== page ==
Notes & Commentary:
Ver. 2. Timber. Hebrew and Septuagint, “a beam.” Salien supposes that these prophets resided at Galgal. (Menochius)
Ver. 5. Borrowed. He was grieved because he could not repair the loss. (Worthington)
Ver. 6. Swam. So; Demersam fluvio relevavit virga securim. (Tertullian, contra Marc.) The Fathers here remark a figure of the cross of Jesus Christ; the virtue of which, in baptism, reclaims the hardened sinner from the ways of vanity. (Tertullian, contra Judæos xiii.) (Calmet) — Those who would explain the reason of every miracle, may here inform the infidel why recourse was had to a supernatural interference, in a matter apparently of such a trifling nature. They ask why God should cause the eyes of various pictures in Italy to move on a late occasion; and because they cannot assign a satisfactory reason, they boldly assert that all was an imposture. But this mode of argumentation is very delusive, if not impious. “Who hath been his (God’s) counsellor?” (Romans xi. 34.) All that we have to do is to believe, when the proofs are of such a nature as to require our rational assent.
Ver. 8. And such, which the king would mention. (Menochius) — The causes of this war are not known; but an ambitious prince always finds pretexts to cover his injustice. (Calmet)
Ver. 10. Twice, but very frequently: so that the Syrian feared some treachery. (Haydock)
Ver. 12. Chamber. Is it difficult therefore for the saints in heaven to hear our prayers? though they have not such long ears as Calvin ridicules. (Haydock)
Ver. 13. Take him. Foolish attempt! as if the prophet could not foresee his own danger. (Salien) — Dothan or Dothain, (Genesis xxxvii. 17.) twelve miles north of Samaria. (Eusebius; Calmet) Adrichomius says, in the tribe of Zabulon. (Menochius)
Ver. 14. Of an, or, “of the army.” To take one man was judged of such consequence; and Benadad feared lest the Israelites should rise up in his defence. (Haydock)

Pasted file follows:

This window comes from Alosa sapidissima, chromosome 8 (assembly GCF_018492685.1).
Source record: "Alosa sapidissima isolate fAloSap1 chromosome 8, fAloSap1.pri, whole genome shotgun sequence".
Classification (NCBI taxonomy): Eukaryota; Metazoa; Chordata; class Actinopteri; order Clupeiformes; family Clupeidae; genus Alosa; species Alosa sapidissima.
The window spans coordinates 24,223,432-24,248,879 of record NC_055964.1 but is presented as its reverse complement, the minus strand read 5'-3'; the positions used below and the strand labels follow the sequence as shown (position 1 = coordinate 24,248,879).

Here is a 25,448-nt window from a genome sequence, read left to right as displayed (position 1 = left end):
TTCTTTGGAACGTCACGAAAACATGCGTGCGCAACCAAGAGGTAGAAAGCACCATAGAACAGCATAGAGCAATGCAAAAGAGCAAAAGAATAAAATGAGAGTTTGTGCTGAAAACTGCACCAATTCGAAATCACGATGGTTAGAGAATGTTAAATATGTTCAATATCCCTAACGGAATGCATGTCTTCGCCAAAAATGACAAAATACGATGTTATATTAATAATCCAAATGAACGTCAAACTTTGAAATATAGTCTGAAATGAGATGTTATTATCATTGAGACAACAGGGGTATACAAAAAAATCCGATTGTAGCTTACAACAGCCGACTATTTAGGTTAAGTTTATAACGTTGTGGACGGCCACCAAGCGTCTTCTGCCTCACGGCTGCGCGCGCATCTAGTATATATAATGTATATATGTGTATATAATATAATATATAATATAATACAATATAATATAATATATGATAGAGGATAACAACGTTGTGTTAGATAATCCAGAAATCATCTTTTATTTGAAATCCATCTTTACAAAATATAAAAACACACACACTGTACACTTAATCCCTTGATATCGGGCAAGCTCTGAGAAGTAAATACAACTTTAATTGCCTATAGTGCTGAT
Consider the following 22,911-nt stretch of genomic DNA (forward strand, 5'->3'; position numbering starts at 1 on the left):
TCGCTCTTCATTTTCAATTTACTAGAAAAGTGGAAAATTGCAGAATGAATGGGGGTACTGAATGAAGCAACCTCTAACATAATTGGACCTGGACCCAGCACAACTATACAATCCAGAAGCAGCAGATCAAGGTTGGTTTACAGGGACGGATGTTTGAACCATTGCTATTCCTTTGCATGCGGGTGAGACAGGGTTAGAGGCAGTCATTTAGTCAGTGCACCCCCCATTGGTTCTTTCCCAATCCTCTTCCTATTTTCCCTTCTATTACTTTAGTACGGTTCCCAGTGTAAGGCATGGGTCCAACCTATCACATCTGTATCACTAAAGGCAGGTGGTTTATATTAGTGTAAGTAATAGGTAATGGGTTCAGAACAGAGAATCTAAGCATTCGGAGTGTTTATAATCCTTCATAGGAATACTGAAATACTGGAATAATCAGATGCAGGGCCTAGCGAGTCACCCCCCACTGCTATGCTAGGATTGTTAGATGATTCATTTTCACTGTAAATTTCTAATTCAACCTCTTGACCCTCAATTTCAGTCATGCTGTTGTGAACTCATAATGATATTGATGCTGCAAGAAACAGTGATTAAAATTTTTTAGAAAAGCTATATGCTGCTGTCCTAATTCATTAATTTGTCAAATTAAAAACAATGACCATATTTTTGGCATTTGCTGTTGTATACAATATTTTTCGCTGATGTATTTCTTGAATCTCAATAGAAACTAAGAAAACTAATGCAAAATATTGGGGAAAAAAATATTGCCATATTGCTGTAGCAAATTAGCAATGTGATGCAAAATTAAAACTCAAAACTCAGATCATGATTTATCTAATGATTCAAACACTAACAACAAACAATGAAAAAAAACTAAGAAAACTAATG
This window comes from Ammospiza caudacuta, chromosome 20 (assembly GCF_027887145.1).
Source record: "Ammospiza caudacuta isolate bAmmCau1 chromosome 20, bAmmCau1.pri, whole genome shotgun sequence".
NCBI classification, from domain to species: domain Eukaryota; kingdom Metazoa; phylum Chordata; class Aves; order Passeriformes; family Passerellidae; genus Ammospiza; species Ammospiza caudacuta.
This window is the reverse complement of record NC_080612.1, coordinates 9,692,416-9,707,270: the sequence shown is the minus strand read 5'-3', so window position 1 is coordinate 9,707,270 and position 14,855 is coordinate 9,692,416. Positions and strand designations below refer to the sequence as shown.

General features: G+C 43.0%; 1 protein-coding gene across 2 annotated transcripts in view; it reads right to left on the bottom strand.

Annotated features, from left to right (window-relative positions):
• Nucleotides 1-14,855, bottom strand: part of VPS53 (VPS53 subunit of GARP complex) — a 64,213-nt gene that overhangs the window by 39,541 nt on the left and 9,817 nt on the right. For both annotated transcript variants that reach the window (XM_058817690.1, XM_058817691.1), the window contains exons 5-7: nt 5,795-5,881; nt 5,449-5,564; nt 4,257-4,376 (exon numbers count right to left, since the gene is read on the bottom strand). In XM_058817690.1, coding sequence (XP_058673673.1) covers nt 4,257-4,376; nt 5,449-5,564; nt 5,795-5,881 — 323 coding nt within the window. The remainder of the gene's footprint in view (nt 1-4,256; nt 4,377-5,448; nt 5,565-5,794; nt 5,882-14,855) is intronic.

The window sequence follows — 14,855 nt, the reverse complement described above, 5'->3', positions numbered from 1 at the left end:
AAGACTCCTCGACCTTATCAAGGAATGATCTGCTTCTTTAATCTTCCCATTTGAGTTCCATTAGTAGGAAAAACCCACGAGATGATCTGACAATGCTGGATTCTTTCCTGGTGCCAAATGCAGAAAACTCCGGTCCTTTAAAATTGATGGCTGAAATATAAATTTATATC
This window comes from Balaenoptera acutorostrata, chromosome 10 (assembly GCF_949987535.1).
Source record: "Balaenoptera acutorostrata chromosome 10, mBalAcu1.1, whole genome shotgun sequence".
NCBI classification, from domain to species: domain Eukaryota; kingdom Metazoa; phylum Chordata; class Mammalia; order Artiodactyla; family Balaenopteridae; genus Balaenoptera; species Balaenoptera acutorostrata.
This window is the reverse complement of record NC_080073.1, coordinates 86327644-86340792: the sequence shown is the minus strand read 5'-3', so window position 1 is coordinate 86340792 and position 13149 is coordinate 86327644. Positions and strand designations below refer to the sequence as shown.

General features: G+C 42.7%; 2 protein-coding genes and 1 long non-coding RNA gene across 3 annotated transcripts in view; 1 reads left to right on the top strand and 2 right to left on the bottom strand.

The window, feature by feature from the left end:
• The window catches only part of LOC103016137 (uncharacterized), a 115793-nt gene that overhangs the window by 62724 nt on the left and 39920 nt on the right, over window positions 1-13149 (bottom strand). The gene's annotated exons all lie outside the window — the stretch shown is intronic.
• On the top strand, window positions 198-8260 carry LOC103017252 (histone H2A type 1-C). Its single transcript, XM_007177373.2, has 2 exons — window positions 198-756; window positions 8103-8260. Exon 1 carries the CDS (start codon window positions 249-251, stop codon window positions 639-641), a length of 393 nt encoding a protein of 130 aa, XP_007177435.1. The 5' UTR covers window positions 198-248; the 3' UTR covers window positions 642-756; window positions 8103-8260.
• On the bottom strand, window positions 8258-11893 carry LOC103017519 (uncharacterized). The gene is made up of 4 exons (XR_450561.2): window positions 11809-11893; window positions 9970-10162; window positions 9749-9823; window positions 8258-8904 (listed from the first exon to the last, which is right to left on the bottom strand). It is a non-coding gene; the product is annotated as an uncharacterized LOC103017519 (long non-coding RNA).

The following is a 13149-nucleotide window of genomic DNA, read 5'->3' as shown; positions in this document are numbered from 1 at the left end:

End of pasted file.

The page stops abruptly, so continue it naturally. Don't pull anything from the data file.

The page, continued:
Ver. 15. Servant, Giezi; as his leprosy is placed too soon. (Salien) (Menochius)
Ver. 17. Of fire. The angels assumed such a glorious and terrible appearance. One of them would have sufficed to destroy all the army of Syria; and thus the servant might be convinced how vain were all attempts against God’s servants, Psalm cxliv. 19. (Salien, the year before Christ 907.) Jacob beheld such camps of angels, (Genesis xxxii. 1, 2.) and our Saviour speaks of the legions which he could have brought forward, Matthew xxvi. 53. (Calmet)
Ver. 18. Blindness. The blindness here spoken of was of a particular kind, which hindered them from seeing the objects that were really before them; and represented other different objects to their imagination; so that they no longer perceived the city of Dothan, nor were able to know the person of Eliseus; but were easily led by him, whom they took to be another man, to Samaria. So that he truly told them; this is not the way, neither is this the city, &c., because he spoke with relation to the way, and to the city which was represented to them. (Challoner) — Stratagems in war are lawful. (St. Chrysostom, &c.) (Grotius, Jur. iii. 1, 17.) The words of the prophet might be merely ironical. — Blindness, Septuagint aorasia, “not seeing” certain objects, while they could perceive others; as was the case of the men who sought Lot’s door at Sodom; (Genesis xix. 11.; Calmet) and the eyes of the disciples were held, that they might not know our Saviour. Eliseus had left his house, going towards Samaria to meet the soldiers; and when they asked him where the prophet dwelt, he answered truly, This, &c. For he was then near the royal city, and his abode was at Dothan. (Salien) (Haydock) — The reprobate will thus acknowledge their error, when it is too late, at the last day.
Ver. 22. For thou. Hebrew, “Dost thou kill, &c.?” If those who have surrendered themselves in battle be often spared, though they might be slain by the strict laws of war, how much less ought these men to be treated with such severity? (Calmet) — Sicut bellanti & resistenti violentia redditur: ita victo vel capto misericorida jam debetur. (St. Augustine, ep. 1. ad Bonif.) (Grotius) — And water, all necessary provisions. (Worthington) — These men were suffered to live that they might relate the wonders of God. (Theodoret, q. 20.)
Ver. 23. Meats. So the apostle orders us to treat our enemies, Romans xii. 20. — The robbers, these soldiers, who were dismissed. (Haydock) — No more, (ultra) or, “no farther,” (Haydock) during this war, or in small troops; but, a little later, Benadad came with all his forces to besiege Samaria. (Tirinus) — He was enraged at Eliseus and Joram, as if they despised his power. (Salien)